The Colors of Life

You are here

assorted questions

Due to decreasing use over the years, I have decided to disable the forum functionality of the site.

Forums will still be available to view but new posts are no longer allowed.

4 posts / 0 new
Last post
colorfan
colorfan's picture
Offline
Last seen: 3 years 3 months ago
Joined: 03/14/09
assorted questions

I was explaining horse colors to a horse friend and came up with a few questions.

 

Is Silver a dilution?  It actually acts just like agouti in that it restricts black, only more so than agouti.

When black is restricted red is left so why isn't red dominant?

Flaxen 'seems' to be a counter to Silver, in that it double restricts color from mane and tail and lightens the body, instead of on black it works on red.

Except sometimes a darker chestnut shows up with flaxen mane and tail, unless in those cases it is caused by something else?

Is there a theory about what causes different shades? eg light bay, dark bay. llighter/blond chestnut or red chestnut?

I know sooty can make a color appear darker but sooty is darker from the top down, (right?) some bays are uniformly light or dark, as are some chestnuts.

 

 

 

 

Daylene Alford
Offline
Last seen: 1 day 12 hours ago
Joined: 02/12/09
Is Silver a dilution?  It
Is Silver a dilution?  It actually acts just like agouti in that it restricts black, only more so than agouti.

Yes, Silver is considered a dilution.  It doesn't restrict black it lightens it.  Agouti restricts black to the points.  Silver lightens black wherever it may be it doesn't alter it's location.

Flaxen 'seems' to be a counter to Silver, in that it double restricts color from mane and tail and lightens the body, instead of on black it works on red.

Flaxen doesn't lighten the body only the mane and tail.  It can be present in any color chestnut including liver.  I think you may be thinking of Panagre which does lighten the body and is sometimes present with flaxen (but they are often found separately as well).  

A very dark liver chestnut with flaxen


 

Is there a theory about what causes different shades? eg light bay, dark bay. llighter/blond chestnut or red chestnut?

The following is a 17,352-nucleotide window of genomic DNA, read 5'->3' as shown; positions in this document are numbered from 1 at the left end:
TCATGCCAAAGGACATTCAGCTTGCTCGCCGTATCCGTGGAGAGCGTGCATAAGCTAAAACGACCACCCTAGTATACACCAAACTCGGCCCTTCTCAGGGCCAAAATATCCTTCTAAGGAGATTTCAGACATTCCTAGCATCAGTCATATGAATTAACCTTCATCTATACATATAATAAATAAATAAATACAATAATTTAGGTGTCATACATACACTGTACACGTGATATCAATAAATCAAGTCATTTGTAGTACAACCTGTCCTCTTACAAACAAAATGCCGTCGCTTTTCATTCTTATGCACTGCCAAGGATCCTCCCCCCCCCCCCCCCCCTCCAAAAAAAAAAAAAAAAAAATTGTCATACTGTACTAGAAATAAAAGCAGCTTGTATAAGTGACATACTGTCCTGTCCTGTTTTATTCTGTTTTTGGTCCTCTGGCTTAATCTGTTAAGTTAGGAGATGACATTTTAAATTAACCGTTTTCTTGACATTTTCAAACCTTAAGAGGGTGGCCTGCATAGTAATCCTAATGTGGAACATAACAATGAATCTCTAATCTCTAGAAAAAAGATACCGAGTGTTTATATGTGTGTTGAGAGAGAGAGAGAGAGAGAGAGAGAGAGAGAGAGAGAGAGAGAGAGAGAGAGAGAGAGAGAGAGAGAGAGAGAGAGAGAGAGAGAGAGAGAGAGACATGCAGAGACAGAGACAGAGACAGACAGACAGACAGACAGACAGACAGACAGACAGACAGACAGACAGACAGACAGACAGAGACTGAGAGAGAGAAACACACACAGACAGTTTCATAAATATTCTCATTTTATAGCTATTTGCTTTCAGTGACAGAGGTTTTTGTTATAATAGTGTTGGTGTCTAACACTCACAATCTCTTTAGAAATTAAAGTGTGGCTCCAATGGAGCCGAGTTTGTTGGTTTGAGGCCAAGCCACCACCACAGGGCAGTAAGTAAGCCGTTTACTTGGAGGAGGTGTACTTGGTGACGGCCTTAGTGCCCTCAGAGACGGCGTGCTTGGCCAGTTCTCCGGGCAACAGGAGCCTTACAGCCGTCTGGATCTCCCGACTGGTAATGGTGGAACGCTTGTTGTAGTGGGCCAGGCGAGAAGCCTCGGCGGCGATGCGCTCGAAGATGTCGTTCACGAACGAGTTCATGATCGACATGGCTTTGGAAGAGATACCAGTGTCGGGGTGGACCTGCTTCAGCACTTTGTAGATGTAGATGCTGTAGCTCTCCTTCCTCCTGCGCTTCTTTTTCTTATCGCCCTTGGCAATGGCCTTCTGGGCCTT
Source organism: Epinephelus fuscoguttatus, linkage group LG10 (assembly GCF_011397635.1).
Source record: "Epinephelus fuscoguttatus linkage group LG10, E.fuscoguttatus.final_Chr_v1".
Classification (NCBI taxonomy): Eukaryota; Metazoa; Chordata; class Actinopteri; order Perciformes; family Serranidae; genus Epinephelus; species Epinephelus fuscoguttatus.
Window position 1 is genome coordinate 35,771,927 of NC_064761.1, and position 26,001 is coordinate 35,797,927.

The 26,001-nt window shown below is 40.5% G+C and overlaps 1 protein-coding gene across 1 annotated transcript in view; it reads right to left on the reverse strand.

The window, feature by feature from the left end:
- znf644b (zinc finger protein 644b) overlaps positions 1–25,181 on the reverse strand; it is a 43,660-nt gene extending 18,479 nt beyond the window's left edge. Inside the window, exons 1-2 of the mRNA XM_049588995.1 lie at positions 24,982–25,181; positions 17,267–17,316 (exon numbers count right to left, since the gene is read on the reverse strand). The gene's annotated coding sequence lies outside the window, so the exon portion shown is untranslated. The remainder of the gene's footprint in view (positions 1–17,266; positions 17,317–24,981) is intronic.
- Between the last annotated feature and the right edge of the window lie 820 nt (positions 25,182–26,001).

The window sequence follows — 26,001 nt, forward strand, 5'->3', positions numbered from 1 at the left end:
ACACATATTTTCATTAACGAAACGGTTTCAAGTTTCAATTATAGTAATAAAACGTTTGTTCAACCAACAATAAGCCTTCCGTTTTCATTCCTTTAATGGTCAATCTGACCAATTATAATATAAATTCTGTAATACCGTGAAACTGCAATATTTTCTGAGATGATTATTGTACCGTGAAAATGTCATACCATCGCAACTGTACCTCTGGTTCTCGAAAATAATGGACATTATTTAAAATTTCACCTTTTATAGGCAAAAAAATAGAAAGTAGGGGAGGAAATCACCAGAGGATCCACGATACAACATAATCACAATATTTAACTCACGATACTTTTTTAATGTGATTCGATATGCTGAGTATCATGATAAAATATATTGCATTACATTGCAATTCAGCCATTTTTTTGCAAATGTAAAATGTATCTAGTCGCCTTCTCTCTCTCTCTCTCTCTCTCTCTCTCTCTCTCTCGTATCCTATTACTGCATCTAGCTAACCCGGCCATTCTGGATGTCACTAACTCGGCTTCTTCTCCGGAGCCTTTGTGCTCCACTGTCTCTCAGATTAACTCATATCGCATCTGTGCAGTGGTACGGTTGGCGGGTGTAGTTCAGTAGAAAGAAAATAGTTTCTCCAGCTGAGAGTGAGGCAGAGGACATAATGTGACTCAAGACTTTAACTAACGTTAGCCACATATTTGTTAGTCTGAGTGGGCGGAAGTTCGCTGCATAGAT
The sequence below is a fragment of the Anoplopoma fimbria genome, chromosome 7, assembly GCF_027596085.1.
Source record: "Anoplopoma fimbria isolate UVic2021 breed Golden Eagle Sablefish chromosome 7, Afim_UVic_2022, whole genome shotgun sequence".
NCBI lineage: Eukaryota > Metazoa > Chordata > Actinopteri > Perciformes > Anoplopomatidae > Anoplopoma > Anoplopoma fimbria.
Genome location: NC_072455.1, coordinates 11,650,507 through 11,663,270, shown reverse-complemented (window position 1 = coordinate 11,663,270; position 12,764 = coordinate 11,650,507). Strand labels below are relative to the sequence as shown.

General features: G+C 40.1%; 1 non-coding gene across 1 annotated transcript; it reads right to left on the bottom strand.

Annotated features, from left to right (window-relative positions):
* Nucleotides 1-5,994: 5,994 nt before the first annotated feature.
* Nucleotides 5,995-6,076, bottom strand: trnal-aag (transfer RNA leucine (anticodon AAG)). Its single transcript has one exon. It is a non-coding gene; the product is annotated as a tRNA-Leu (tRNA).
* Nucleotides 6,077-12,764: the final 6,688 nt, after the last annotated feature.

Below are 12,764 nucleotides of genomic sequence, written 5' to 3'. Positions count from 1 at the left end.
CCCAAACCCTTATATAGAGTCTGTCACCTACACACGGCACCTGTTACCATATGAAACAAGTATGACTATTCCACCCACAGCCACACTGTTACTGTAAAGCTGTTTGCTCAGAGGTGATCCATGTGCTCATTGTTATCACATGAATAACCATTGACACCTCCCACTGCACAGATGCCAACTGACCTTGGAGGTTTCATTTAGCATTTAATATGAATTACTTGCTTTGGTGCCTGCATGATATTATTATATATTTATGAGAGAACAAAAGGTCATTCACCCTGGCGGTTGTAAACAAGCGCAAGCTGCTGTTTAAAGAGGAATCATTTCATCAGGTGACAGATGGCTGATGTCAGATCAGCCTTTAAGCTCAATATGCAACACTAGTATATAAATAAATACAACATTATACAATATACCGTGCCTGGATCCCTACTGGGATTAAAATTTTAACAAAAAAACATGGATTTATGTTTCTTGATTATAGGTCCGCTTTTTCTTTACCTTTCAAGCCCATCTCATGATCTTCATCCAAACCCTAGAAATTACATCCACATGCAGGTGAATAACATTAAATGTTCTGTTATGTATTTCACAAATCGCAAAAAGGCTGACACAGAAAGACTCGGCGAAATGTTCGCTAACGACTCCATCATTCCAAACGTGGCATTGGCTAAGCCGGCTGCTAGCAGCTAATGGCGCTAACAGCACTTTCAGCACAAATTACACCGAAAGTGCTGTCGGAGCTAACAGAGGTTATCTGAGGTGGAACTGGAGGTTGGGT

In cats these genes are referred to as "Rufus Modifiers" and they are said the control the shade of an animal. The truth is that we don't really know how many genes control shade but it is inheritable at least to some extent.

I know sooty can make a color appear darker but sooty is darker from the top down, (right?) some bays are uniformly light or dark, as are some chestnuts.

Some of horses that were in the past called sooty are now know to be brown. Brown does affect a horse from the top down. True sooty tends to be more evenly dispersed. or affect the lower part of the body more.

Hope that helps some

Sooty Palomino

A very interesting chestnut with flaxen, sooty, and pangare

colorfan
colorfan's picture
Offline
Last seen: 3 years 3 months ago
Joined: 03/14/09
Another silly question, Do I

Another silly question, Do I understand htis correct E means eulamine is present, e means not present so color is red?

When I ride I feel His pleasure.

CMhorses
CMhorses's picture
Offline
Last seen: 5 years 5 months ago
Joined: 02/13/09
E_ would mean eumelanin is

E_ would mean eumelanin is being produced and  ee would mean that pheomelanin is being produced. They are completely different proteins with different structures, but yes one is black and one is red.

IMAGE(http://i7.photobucket.com/albums/y291/PeauxnyLover/elliecopy.jpg) Thank you Krickette!! IMAGE(http://i26.photobucket.com/albums/c143/Sn0wLe0pard/Animals/Banner2.jpg)